Skip to Content
Apply Request

How to Use the Guides

Introduction

These guides are designed to not only provide you with some of the resources you need for a given topic, but also to help you find further resources on your own. The guides are not comprehensive, but will give you a good start in your research journey.

Subject Introduction

Reading an introductory article or book is often an excellent way to gain a basic background in a particular subject. It allows you to get a handle on your topic by giving you the general history, background, people involved, definitions and other information that make further study possible. Oftentimes, with an article or book, you will be able to find bibliographies that you can obtain for more specific and relevant information. This section in the research guide may include one or more encyclopedia or dictionary articles, journal articles, Internet articles or books (when an article is unavailable).

How Do I Use This Information?
  1. Click on the link provided – this will take you either to the item record in the APOLIS2 catalog, or the webpage.
  2. If it is a library item, there are several things to note in the record (see the example below). The "Location" section will tell you in which library or libraries the item is located. The "Call No." is what you'll need to locate the item on the shelf once you get to the appropriate library. But before you go, be sure to check the "Status" section to see if the item is available for checkout (as in the example below) – reference materials are never available for checkout, and will always have a "Library Use Only" status.
Record from APOLIS library catalog

Reference Books

The items listed in this area of the research guide are located in the reference collections of one or more of our APU libraries. Reference materials cannot be borrowed, so be prepared to spend some time in the library when you use them, or be prepared to make some photocopies. The reference collections in our APU libraries include dictionaries, atlases, guides, manuals, almanacs, encyclopedias, handbooks and other similar resources. Especially when you're unfamiliar with a particular topic, the reference collection of any given library is an excellent place to start your research. And since research is rarely a linear process, you may find yourself back in the reference collection along the way.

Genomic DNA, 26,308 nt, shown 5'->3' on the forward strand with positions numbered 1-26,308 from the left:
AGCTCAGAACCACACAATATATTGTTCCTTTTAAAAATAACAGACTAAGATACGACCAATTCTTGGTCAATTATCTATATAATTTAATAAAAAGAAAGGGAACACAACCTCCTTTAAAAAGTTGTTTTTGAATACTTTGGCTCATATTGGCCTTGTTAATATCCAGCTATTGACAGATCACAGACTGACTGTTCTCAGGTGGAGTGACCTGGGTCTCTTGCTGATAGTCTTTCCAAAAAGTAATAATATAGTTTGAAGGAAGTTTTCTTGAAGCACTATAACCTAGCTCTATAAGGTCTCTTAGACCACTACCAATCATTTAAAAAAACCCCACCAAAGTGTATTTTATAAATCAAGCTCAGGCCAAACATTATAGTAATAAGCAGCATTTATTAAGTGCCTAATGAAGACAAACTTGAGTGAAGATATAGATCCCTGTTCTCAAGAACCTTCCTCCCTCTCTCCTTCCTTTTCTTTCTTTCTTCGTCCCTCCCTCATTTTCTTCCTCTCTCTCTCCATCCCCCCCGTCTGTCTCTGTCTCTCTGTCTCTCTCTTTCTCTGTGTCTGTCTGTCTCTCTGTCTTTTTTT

Although many reference resources are general in nature, there are often reference materials available that are subject-specific. For example, the Dictionary of Paul and His Letters is more subject-specific than IVP Dictionary of the New Testament, which is more subject-specific than Eerdmans Bible Dictionary. It's important to note that many dictionaries are much more like encyclopedias than some sort of simple listing of words and definitions. These types of dictionaries, as well as encyclopedias, are useful for many reasons. As with the introductory article or book, dictionaries and encyclopedias are intended to give you a broad overview of the subject. The more recognized and authoritative ones will give you an idea of who the experts are in the field, since these are often the authors of the articles. And once again, you will often be able to obtain further resources by taking a look at the bibliographies at the end of each article.

How Do I Use This Information?
  1. Click on the link provided – this will take you either to the item record in the APOLIS2 catalog, or the webpage.
  2. If it is a library item, there are several things to note in the record (see the example below). The "Location" section will tell you in which library or libraries the item is located. The "Call No." is what you'll need to locate the item on the shelf once you get to the appropriate library. But before you go, be sure to check the "Status" section to see if the item is available for checkout (as in the example below) – reference materials are never available for checkout, and will always have a "Library Use Only" status.
Record from APOLIS library catalog

Written by Michelle Spomer, May 23, 2007